Joanna Hogg’s work is deeply personal, and in a year of reflective works, The Eternal Daughter is one of the strangest, most tender and very best.

Film Review: The Eternal Daughter

Film Reviews

The Eternal Daughter
Director: Joanna Hogg

In Theaters: 12.02

2022 has quietly been the Year of Tilda Swinton. She gave a grounding, humane heart to George Miller’s wonderful Three Thousand Years of Longing, she drifted leaflike on the nearly still pool of Apichatpong Weerasethakul’s nomadically screened, slow-motion dream monument Memoria, and she lent her sharp, resonant voice to Guillermo del Toro’s Pinocchio. Now, at the eleventh-and-a-half-hour, Joanna Hogg’s novella-esque drama The Eternal Daughter serves us a generous double portion of Swinton.

The film is a sort of epilogue to Hogg’s autobiographical films, The Souvenir parts I and II (2019 and 2021, respectively). After those films’ ’80s setting, The Eternal Daughter jumps forward to the present day. Swinton inherits the character Julie from her own daughter Honor Swinton Byrne while also reprising the role of Julie’s mother, Rosalind. If that genealogy reads as hard to follow, just know that Swinton plays both a middle-aged filmmaker and her elderly mother. The two accompany each other for a stay at a secluded countryside hotel, a place which was once the manor home in which Rosalind grew up. There Julie plans to write her next film using her mother’s life as inspiration, while Rosalind revisits the past she thought she had long since left behind.

The Eternal Daughter is a sequel to Hogg’s Souvenir films in the same way that some of François Truffaut’s later films were sequels to The 400 Blows: It follows the same character but at a later point in her life, with a dramatically different tone, a different genre and different thematic concerns. The Souvenir is the story of a young artist learning how to synthesize her experiences and emotions into art that can resonate with other people. The Eternal Daughter shows that same artist reflecting on her career, questioning the sources she has drawn upon and wondering how she continues from here.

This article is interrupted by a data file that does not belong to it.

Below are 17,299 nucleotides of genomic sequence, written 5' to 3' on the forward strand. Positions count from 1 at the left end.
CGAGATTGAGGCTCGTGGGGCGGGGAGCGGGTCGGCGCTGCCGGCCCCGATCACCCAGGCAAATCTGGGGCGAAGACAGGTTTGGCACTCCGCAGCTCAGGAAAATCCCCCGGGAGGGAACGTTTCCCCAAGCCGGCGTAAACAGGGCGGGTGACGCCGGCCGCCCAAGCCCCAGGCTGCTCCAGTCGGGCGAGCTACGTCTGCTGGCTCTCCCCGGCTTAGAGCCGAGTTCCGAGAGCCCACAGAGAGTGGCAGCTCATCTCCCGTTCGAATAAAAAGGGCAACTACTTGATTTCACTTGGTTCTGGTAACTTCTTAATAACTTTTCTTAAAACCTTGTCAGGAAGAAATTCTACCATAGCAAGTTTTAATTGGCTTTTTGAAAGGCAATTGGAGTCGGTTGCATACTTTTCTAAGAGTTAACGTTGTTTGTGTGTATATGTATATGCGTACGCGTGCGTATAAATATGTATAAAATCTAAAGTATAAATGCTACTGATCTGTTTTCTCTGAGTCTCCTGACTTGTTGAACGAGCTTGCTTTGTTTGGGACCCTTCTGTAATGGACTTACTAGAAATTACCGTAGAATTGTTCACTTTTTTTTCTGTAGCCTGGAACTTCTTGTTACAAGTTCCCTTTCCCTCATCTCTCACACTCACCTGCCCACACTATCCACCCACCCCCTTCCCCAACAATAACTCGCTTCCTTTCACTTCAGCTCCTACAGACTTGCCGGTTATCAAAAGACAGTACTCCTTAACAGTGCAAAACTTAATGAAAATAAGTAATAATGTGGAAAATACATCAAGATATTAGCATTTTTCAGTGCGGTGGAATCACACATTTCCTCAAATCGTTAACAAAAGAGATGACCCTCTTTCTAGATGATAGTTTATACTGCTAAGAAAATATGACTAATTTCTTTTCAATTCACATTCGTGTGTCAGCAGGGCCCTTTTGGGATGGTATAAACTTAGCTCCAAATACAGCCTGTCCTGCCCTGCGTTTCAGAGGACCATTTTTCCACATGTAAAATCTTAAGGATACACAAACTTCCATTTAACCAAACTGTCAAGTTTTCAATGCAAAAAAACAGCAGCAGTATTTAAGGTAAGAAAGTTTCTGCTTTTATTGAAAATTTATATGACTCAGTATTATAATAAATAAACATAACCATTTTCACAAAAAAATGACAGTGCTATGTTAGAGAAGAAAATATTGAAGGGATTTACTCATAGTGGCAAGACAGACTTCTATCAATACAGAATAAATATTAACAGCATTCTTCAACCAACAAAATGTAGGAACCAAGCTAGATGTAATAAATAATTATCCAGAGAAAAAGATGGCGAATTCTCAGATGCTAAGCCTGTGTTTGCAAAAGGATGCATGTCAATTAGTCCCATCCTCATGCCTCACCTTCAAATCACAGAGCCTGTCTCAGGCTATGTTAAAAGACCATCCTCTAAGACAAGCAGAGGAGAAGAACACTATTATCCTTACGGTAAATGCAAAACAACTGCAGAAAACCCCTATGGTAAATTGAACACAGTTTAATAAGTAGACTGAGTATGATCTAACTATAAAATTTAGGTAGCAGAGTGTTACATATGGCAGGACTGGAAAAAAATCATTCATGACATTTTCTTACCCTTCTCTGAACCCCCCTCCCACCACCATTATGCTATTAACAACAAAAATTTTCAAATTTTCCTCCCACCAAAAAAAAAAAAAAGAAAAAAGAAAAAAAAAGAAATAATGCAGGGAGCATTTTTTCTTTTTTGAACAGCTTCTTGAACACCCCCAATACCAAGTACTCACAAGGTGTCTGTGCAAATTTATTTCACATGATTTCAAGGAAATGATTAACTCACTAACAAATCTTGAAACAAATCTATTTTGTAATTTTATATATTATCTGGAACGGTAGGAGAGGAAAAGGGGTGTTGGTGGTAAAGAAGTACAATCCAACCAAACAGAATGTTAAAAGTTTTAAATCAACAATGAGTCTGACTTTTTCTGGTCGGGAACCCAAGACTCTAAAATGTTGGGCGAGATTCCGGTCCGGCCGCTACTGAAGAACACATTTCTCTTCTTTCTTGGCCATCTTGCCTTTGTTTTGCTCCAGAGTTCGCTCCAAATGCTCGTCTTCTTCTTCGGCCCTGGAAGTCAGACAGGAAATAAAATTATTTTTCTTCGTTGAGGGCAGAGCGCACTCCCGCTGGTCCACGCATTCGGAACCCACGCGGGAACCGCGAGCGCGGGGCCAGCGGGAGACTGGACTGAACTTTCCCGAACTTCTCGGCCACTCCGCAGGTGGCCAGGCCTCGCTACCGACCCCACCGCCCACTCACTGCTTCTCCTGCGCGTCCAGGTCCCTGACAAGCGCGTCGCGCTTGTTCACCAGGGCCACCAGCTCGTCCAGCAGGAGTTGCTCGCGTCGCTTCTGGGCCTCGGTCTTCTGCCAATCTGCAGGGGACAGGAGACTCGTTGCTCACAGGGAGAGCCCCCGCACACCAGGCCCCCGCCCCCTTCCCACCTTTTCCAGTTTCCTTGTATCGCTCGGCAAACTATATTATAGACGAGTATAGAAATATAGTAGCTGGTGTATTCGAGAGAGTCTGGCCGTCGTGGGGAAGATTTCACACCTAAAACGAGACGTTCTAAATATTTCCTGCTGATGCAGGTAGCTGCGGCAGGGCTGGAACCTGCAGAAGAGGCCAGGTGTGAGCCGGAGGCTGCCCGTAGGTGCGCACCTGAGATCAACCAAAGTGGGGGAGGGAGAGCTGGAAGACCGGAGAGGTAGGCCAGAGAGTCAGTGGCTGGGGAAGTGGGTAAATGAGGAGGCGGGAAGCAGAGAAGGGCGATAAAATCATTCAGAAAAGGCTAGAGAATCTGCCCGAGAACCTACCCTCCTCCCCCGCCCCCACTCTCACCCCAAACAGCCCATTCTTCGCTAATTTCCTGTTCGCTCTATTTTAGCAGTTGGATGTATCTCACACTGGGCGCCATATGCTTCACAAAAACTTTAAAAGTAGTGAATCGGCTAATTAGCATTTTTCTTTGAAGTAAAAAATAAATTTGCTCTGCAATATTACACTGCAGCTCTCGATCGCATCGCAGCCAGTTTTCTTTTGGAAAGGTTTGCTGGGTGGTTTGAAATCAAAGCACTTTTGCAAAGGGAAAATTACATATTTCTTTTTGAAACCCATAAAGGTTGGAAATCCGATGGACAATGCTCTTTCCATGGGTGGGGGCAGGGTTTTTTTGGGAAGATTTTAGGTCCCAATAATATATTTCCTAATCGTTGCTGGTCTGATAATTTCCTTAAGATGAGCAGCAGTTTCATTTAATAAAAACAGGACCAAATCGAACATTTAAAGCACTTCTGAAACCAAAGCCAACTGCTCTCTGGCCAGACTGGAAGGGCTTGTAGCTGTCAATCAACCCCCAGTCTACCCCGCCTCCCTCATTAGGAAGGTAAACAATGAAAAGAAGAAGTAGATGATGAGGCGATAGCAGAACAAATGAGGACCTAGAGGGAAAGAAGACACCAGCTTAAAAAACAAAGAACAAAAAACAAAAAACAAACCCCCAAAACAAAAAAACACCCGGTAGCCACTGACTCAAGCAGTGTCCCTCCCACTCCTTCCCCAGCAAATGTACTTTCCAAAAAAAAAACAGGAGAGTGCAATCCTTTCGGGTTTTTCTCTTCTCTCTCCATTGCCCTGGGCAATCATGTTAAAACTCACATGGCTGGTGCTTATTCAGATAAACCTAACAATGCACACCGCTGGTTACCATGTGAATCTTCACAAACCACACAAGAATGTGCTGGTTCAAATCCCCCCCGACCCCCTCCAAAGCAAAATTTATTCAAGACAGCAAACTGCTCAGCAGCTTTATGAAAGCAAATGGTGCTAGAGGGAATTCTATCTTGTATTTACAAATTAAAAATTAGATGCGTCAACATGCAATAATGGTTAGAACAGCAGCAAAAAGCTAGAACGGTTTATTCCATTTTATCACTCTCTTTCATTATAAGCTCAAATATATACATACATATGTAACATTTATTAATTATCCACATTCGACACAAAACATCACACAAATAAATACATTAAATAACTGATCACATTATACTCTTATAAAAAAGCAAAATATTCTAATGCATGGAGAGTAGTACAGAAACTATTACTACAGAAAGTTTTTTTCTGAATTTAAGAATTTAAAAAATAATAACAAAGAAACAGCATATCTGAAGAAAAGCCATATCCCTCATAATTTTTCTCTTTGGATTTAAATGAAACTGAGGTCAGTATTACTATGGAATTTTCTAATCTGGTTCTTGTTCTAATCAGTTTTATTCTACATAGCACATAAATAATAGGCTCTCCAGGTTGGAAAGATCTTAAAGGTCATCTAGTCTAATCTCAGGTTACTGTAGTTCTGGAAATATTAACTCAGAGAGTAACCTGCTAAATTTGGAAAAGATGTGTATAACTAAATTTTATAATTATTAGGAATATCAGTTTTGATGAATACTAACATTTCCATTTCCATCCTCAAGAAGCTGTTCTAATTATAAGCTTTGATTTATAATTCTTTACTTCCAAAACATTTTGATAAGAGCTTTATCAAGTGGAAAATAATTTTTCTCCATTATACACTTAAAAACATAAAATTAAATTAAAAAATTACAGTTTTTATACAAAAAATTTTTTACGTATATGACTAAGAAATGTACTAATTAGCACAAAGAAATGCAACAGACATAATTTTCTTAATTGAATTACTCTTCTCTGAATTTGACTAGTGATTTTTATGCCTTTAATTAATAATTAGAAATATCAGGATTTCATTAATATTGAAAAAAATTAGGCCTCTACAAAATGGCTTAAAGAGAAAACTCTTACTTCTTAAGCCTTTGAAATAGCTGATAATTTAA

The number of films in which Swinton has played more than one character is weirdly high (in fact, The Eternal Daughter is not even her first such release in 2022, as she voices two different characters in Pinocchio). This is the first time she has played the two lead characters in a film that is, essentially, a two-hander. The execution is simple and elegant: Both Swinton characters are rarely seen in the same shot. The handful of shots they do share are done with basic compositing; there’s no special effect in The Eternal Daughter that couldn’t have been done a hundred years ago. Julie and Rosalind converse through the effect of montage, through ingenuity of editing and clever distinction of Swinton’s performances. As Julie, Swinton is warm and polite, with hints of gnawing high-strung tendencies (it’s in lovely continuity with her daughter’s Souvenir performance). As Rosalind she delicately plays an aged woman who sees that her only daughter is aging as well. It’s beautiful, and it’s a magic trick that could only ever work in the medium of film. 

The performances only tell part of the story, as the film is soaked in an atmosphere of gothic shadow and gloom. In the opening scene, a car’s headlights struggle to pierce the frosted darkness of a country road. Julie listens to a cab driver recall an encounter with the supernatural. Later, she reads from a collection of ghost stories, as though she expects (or perhaps wants) to be haunted in this hotel. 

Hogg is speaking the visual language of cinematic ghost stories, suffusing the imagery with tense glimpses through mirrors, windows and doorways that we dare not focus on too long lest we see something from which we can’t recover. Her use of negative space is striking, with several shots of characters occupying only a small portion of the screen as though some unseen force or invisible eyes are observing what we, the audience, are also seeing. The Eternal Daughter’s location and characters are deeply haunted, whether by ghosts or not. They are haunted by the past—memories that had long since settled and secrets unintentionally kept. 

All of Joanna Hogg’s work is deeply personal, and in a year of many reflective works by major filmmakers, The Eternal Daughter is one of the strangest, most tender and very best. –Daniel Kirkham

Read more reviews of movies featuring the versatile Tilda Swinton:
Film Review: Three Thousand Years of Longing
Film Review: Guillermo del Toro’s Pinocchio